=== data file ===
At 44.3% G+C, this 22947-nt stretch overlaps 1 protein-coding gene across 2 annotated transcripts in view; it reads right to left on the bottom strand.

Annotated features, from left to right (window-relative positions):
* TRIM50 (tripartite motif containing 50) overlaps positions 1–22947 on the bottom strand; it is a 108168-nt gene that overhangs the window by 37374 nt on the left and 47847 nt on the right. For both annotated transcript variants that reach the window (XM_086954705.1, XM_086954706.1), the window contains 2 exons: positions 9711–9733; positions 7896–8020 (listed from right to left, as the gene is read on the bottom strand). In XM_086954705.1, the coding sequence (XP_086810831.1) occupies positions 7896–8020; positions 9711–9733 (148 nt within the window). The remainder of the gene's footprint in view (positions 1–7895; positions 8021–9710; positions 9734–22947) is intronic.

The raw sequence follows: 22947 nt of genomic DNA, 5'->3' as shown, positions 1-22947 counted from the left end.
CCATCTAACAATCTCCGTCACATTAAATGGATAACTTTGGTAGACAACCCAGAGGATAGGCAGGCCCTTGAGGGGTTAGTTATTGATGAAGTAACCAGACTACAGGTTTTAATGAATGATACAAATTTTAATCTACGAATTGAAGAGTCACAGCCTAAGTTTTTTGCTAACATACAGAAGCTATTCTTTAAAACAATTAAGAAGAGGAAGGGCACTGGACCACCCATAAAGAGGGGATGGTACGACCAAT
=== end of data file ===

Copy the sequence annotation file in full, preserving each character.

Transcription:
At 44.3% G+C, this 22947-nt stretch overlaps 1 protein-coding gene across 2 annotated transcripts in view; it reads right to left on the bottom strand.

Annotated features, from left to right (window-relative positions):
* TRIM50 (tripartite motif containing 50) overlaps positions 1–22947 on the bottom strand; it is a 108168-nt gene that overhangs the window by 37374 nt on the left and 47847 nt on the right. For both annotated transcript variants that reach the window (XM_086954705.1, XM_086954706.1), the window contains 2 exons: positions 9711–9733; positions 7896–8020 (listed from right to left, as the gene is read on the bottom strand). In XM_086954705.1, the coding sequence (XP_086810831.1) occupies positions 7896–8020; positions 9711–9733 (148 nt within the window). The remainder of the gene's footprint in view (positions 1–7895; positions 8021–9710; positions 9734–22947) is intronic.

The raw sequence follows: 22947 nt of genomic DNA, 5'->3' as shown, positions 1-22947 counted from the left end.
CCATCTAACAATCTCCGTCACATTAAATGGATAACTTTGGTAGACAACCCAGAGGATAGGCAGGCCCTTGAGGGGTTAGTTATTGATGAAGTAACCAGACTACAGGTTTTAATGAATGATACAAATTTTAATCTACGAATTGAAGAGTCACAGCCTAAGTTTTTTGCTAACATACAGAAGCTATTCTTTAAAACAATTAAGAAGAGGAAGGGCACTGGACCACCCATAAAGAGGGGATGGTACGACCAAT